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GitHub’s Commercial AI Tool Was Built From Open Source Code

GitHub’s Commercial AI Tool Was Built From Open Source Code
Copilot is pitched as a helpful aid to developers. But some programmers object to the blind copying of blocks of code used to train the algorithm.

Earlier this month, Armin Ronacher, a prominent open-source developer, was experimenting with a new code-generating tool from GitHub called Copilot when it began to produce a curiously familiar stretch of code. The lines, drawn from the source code of the 1999 video game Quake III, are infamous among programmers—a combo of little tricks that add up to some pretty basic math, imprecisely. The original Quake coders knew they were hacking. “What the fuck,” one commented in the code beside an especially egregious shortcut.

So it was strange for Ronacher to see such code generated by Copilot, an artificial intelligence tool that is marketed to generate code that is both novel and efficient. The AI was plagiarizing—copying the hack (including the profane comment) verbatim. Worse yet, the code it had chosen to copy was under copyright protection. Ronacher posted a screenshot to Twitter, where it was entered as evidence in a roiling trial-by-social-media over whether Copilot is exploiting programmers’ labor.

Copilot, which GitHub calls “your AI pair programmer,” is the result of a collaboration with OpenAI, the formerly nonprofit research lab known for powerful language-generating AI models such as GPT-3. At its heart is a neural network that is trained using massive volumes of data. Instead of text, though, Copilot’s source material is code: millions of lines uploaded by the 65 million users of GitHub, the world’s largest platform for developers to collaborate and share their work. The aim is for Copilot to learn enough about the patterns in that code that it can do some hacking itself. It can take the incomplete code of a human partner and finish the job. For the most part, it appears successful at doing so. GitHub, which was purchased by Microsoft in 2018, plans to sell access to the tool to developers.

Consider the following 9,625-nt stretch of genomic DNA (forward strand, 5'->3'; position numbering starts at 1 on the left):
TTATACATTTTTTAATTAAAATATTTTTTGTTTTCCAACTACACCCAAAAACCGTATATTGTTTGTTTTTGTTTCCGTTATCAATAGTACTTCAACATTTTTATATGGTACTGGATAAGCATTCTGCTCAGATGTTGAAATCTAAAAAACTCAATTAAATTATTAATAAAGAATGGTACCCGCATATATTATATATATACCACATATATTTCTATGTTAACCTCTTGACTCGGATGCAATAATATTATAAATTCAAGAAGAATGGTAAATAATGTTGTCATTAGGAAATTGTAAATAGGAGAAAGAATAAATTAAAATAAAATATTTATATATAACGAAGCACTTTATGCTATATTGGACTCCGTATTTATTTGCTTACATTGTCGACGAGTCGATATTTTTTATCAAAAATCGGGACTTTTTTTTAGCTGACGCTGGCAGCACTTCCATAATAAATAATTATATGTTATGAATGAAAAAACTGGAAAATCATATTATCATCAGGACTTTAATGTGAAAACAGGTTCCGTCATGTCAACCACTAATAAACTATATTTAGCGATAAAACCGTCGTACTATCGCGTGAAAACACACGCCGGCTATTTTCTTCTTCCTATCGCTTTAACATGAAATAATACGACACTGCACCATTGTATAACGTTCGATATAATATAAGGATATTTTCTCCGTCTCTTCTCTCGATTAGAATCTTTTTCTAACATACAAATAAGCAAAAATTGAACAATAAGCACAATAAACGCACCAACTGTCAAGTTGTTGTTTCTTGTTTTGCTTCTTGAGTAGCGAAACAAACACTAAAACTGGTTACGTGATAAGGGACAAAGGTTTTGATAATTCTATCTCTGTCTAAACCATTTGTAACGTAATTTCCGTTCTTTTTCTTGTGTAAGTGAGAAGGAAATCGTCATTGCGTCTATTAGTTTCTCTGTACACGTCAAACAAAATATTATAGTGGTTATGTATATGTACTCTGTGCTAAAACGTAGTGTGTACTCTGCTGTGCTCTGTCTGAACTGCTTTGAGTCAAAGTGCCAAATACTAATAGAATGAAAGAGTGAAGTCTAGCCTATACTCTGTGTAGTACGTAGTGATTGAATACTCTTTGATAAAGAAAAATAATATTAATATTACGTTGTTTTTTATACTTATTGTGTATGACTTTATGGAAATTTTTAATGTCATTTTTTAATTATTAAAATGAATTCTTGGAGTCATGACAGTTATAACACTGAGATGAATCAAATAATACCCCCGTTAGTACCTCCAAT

To many programmers, Copilot is exciting because coding is hard. While AI can now generate photo-realistic faces and write plausible essays in response to prompts, code has been largely untouched by those advances. An AI-written text that reads strangely might be embraced as “creative,” but code offers less margin for error. A bug is a bug, and it means the code could have a security hole or a memory leak, or more likely that it just won’t work. But writing correct code also demands a balance. The system can’t simply regurgitate verbatim code from the data used to train it, especially if that code is protected by copyright. That’s not AI code generation; that’s plagiarism.

GitHub says Copilot’s slip-ups are only occasional, but critics say the blind copying of code is less of an issue than what it reveals about AI systems generally: Even if code is not copied directly, should it have been used to train the model in the first place? GitHub has been unclear about precisely which code was involved in training Copilot, but it has clarified its stance on the principles as the debate over the tool has unfolded: All publicly available code is fair game regardless of its copyright.